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What happens after my treatment ends?

Completing your breast cancer treatment is a great relief, and a cause for celebration.

However, some people can also find the time after treatment stressful, as it is hard for you and your family not to worry about the cancer coming back.

Concern about cancer recurrence is common among cancer survivors – it may take a while before your confidence in your recovery begins to feel real.

To give yourself the best possible outcome, there are essential steps and support you should consider to ensure you make a full recovery physically, sexually and mentally.

Follow-up care

It is important to keep all your follow-up appointments. These visits are an opportunity to talk about symptoms and questions and for your doctor to do a physical examination.

Laboratory or imaging tests may be considered at these visits.

The longer you are free of cancer, the less often you will need visits.


This can occur any time after treatment for breast cancer – right after surgery or months or even years later.

Lymphoedema is swellingusually of the arm in the case of breast surgery and/or radiation – caused by disruption to the lymphatic drainage system leading to lymphatic fluid build-up.

Lymphoedema is treatable but not curable, so it is best prevented or at least diagnosed as early as possible and kept under control.

Tell your doctor right away about any swelling, tightness or injury to the hand or arm.

Lymphoedema should ideally be treated by a trained Lymphoedema therapist (usually a physiotherapist, occupational therapist or nurse), working together with the patient and the family.

Preventative strategies include using gloves when gardening and avoiding having intravenous drips, blood drawn from or blood pressure taken on the arm on the side of the lymph-node surgery or radiation.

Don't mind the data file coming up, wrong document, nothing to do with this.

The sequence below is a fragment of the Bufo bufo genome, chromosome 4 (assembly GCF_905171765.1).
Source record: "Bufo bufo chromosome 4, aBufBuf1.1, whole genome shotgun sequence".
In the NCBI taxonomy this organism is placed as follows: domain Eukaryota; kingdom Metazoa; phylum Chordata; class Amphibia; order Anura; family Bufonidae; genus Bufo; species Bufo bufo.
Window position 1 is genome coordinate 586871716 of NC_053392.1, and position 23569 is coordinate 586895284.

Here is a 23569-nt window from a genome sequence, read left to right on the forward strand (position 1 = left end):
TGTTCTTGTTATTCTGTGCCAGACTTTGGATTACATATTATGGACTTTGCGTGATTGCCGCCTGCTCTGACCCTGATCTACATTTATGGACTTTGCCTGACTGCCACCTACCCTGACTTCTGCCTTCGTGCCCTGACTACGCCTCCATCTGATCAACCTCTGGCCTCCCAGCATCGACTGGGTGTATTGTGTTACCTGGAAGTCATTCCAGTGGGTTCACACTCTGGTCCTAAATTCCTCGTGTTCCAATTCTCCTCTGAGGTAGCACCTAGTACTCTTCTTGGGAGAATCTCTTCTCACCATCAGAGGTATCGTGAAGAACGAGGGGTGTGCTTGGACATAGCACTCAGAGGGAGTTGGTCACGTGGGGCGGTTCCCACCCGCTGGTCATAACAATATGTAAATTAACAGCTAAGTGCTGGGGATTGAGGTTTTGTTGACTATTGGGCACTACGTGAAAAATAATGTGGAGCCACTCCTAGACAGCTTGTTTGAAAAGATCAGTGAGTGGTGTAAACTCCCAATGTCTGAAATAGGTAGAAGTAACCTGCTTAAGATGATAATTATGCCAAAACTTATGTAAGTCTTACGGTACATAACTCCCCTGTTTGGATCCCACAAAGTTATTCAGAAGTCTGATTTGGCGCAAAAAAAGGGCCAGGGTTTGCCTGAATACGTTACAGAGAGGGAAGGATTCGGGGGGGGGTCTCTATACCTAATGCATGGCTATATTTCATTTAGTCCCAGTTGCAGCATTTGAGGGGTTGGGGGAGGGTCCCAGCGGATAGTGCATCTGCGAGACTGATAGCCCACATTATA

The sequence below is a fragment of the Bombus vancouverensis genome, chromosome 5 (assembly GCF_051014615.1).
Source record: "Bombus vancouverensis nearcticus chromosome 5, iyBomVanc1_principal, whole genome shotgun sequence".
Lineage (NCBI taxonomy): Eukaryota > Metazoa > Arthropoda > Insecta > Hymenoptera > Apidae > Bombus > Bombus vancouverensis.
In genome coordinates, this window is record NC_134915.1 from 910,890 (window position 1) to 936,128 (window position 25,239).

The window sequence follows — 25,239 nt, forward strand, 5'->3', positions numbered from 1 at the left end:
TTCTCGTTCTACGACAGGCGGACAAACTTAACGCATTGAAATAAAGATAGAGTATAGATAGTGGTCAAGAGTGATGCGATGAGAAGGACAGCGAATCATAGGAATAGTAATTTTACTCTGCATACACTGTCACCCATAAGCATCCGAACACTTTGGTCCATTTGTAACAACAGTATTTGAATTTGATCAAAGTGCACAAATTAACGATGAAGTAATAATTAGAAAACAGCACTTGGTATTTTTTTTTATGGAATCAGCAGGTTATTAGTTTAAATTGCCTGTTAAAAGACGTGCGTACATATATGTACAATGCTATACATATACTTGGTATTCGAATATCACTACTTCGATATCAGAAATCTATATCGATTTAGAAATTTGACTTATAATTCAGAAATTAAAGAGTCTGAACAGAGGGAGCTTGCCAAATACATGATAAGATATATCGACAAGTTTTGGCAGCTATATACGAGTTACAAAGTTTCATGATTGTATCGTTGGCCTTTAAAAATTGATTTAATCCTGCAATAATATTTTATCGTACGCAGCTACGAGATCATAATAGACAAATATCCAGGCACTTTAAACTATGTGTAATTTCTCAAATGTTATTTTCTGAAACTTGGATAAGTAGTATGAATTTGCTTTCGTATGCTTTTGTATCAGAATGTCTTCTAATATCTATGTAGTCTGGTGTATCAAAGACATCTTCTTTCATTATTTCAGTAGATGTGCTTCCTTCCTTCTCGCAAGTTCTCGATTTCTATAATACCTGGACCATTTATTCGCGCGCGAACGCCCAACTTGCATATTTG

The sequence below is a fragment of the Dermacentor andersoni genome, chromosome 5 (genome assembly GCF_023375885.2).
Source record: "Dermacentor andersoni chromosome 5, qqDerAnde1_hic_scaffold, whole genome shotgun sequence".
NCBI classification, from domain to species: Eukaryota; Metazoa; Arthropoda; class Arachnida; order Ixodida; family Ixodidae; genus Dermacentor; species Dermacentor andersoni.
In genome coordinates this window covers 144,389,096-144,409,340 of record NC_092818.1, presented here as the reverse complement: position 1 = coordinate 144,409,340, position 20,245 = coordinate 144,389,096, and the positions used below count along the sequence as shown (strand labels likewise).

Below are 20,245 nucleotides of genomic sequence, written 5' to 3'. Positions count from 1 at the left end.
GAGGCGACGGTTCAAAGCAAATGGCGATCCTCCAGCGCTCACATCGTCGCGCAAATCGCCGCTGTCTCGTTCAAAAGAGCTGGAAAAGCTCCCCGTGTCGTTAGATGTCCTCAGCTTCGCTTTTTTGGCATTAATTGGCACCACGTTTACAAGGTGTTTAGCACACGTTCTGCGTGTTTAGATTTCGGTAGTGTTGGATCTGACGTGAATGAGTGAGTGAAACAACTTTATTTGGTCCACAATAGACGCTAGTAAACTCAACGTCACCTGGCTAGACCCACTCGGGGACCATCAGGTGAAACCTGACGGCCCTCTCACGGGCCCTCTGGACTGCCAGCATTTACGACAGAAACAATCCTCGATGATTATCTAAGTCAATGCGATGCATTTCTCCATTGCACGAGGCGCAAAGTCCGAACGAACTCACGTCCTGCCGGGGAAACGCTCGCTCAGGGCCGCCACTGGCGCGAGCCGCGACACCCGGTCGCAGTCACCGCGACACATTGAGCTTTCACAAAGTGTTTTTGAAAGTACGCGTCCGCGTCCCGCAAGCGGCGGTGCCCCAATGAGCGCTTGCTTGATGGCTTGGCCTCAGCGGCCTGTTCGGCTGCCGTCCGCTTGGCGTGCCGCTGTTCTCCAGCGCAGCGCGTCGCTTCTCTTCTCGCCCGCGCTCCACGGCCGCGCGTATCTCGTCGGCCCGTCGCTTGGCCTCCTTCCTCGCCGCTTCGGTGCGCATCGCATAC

Contact CANSA for information about Lymphoedema clinics near you.

Find our list of trusted treatment, management and support associates here.

Quality of life

Quality of life after treatment for breast cancer is important.

Emotional aspects of breast cancer

Support can come in many forms: family, friends, cancer-support groups, church or other spiritual groups. If you are not sure who to contact for help, contact CANSA and they can put you in touch with a group.

Find our list of recommended information sites on support for dealing with breast diseases and breast cancer here.

Find our list of trusted treatment, management and support associates here.

Making healthier choices

Think about your lifestyle before you were diagnosed with cancer. What were the healthy things you did, and what were the things you did that might have made you less healthy?

Think about diet, smoking, stress management and alcohol intake.

You can start making changes today that can have positive effects for the rest of your life. You will not only feel better, you will also be healthier.

Diet and nutrition

One of the best things you can do after treatment is to put healthy eating habits in place.

The long-term benefits of some simple changes, like increasing the variety of healthy foods you eat can make an enormous difference.

  • Try to eat 5 servings of vegetables and fruits each day.
  • Choose whole grains instead of white flour and sugars.
  • Try to limit meats that are high in fat.
  • Cut back on processed foods.
  • If you drink alcohol, limit yourself to 1 drink a day at the most.
  • And get regular exercise.

The combination of a balanced diet and exercise will keep you feeling more energetic and help you maintain a healthy weight which will reduce your risk of the cancer coming back.

Sexual health

This is probably the least talked-about aspect of your life that is affected after a diagnosis of breast cancer.

Physical changes after surgery may make some women feel uncomfortable about their bodies. There may be decreased breast sensation or the breasts may be hypersensitive.

Treatments like chemotherapy and hormone therapy can change your hormone levels and affect your sexual interest or response.

You may have symptoms of menopause like hot flushes, vaginal dryness and menstrual cycle changes. In spite of these changes, you should still be able to have meaningful sex and reach orgasm. Vaginal dryness can be improved with various creams or lotions.

Your partner may also feel unsure how to express love emotionally and physically, which can lead to tension in relationships.

Breast cancer can be a positive growth experience for couples when partners acknowledge potential problems, are more aware of what to expect and actively seek advice.

Seek out support

We have a great network of associates who provide support during after treatment. Please find them here.

Find useful information on recommended resources here.

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